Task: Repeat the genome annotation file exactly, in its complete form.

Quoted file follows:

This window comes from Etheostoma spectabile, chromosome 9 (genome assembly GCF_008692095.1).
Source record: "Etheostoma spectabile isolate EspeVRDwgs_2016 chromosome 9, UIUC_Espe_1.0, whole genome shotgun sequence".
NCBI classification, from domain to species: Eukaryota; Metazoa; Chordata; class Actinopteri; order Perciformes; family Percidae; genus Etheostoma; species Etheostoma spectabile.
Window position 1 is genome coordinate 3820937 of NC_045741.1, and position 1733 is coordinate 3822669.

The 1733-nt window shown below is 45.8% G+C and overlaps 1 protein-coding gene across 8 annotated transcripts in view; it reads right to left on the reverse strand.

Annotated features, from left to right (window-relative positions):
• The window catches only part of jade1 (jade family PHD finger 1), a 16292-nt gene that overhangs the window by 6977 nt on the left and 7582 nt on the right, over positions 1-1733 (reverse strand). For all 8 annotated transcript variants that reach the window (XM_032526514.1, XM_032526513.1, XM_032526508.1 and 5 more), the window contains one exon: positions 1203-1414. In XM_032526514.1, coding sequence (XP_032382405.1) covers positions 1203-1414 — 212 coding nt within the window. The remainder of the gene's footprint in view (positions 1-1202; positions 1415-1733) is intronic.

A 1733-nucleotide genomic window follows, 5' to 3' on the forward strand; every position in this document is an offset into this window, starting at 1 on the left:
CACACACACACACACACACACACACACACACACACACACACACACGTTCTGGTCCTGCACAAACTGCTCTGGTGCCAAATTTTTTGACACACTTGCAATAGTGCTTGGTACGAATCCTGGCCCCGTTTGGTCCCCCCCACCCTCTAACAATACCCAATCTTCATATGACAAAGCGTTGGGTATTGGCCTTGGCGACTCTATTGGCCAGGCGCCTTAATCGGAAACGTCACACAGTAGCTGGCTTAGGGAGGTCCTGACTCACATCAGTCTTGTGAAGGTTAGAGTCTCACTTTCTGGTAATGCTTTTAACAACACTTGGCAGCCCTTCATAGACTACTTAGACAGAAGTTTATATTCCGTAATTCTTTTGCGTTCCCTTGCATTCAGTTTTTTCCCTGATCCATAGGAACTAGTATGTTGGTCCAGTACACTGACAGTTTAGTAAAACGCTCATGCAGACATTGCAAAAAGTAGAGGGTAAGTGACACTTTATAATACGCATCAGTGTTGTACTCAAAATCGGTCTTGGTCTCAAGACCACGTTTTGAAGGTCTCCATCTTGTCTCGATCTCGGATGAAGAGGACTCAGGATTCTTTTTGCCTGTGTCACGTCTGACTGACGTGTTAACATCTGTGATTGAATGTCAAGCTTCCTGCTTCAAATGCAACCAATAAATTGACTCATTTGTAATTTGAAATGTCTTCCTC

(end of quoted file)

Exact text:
This window comes from Etheostoma spectabile, chromosome 9 (genome assembly GCF_008692095.1).
Source record: "Etheostoma spectabile isolate EspeVRDwgs_2016 chromosome 9, UIUC_Espe_1.0, whole genome shotgun sequence".
NCBI classification, from domain to species: Eukaryota; Metazoa; Chordata; class Actinopteri; order Perciformes; family Percidae; genus Etheostoma; species Etheostoma spectabile.
Window position 1 is genome coordinate 3820937 of NC_045741.1, and position 1733 is coordinate 3822669.

The 1733-nt window shown below is 45.8% G+C and overlaps 1 protein-coding gene across 8 annotated transcripts in view; it reads right to left on the reverse strand.

Annotated features, from left to right (window-relative positions):
• The window catches only part of jade1 (jade family PHD finger 1), a 16292-nt gene that overhangs the window by 6977 nt on the left and 7582 nt on the right, over positions 1-1733 (reverse strand). For all 8 annotated transcript variants that reach the window (XM_032526514.1, XM_032526513.1, XM_032526508.1 and 5 more), the window contains one exon: positions 1203-1414. In XM_032526514.1, coding sequence (XP_032382405.1) covers positions 1203-1414 — 212 coding nt within the window. The remainder of the gene's footprint in view (positions 1-1202; positions 1415-1733) is intronic.

A 1733-nucleotide genomic window follows, 5' to 3' on the forward strand; every position in this document is an offset into this window, starting at 1 on the left:
CACACACACACACACACACACACACACACACACACACACACACACGTTCTGGTCCTGCACAAACTGCTCTGGTGCCAAATTTTTTGACACACTTGCAATAGTGCTTGGTACGAATCCTGGCCCCGTTTGGTCCCCCCCACCCTCTAACAATACCCAATCTTCATATGACAAAGCGTTGGGTATTGGCCTTGGCGACTCTATTGGCCAGGCGCCTTAATCGGAAACGTCACACAGTAGCTGGCTTAGGGAGGTCCTGACTCACATCAGTCTTGTGAAGGTTAGAGTCTCACTTTCTGGTAATGCTTTTAACAACACTTGGCAGCCCTTCATAGACTACTTAGACAGAAGTTTATATTCCGTAATTCTTTTGCGTTCCCTTGCATTCAGTTTTTTCCCTGATCCATAGGAACTAGTATGTTGGTCCAGTACACTGACAGTTTAGTAAAACGCTCATGCAGACATTGCAAAAAGTAGAGGGTAAGTGACACTTTATAATACGCATCAGTGTTGTACTCAAAATCGGTCTTGGTCTCAAGACCACGTTTTGAAGGTCTCCATCTTGTCTCGATCTCGGATGAAGAGGACTCAGGATTCTTTTTGCCTGTGTCACGTCTGACTGACGTGTTAACATCTGTGATTGAATGTCAAGCTTCCTGCTTCAAATGCAACCAATAAATTGACTCATTTGTAATTTGAAATGTCTTCCTC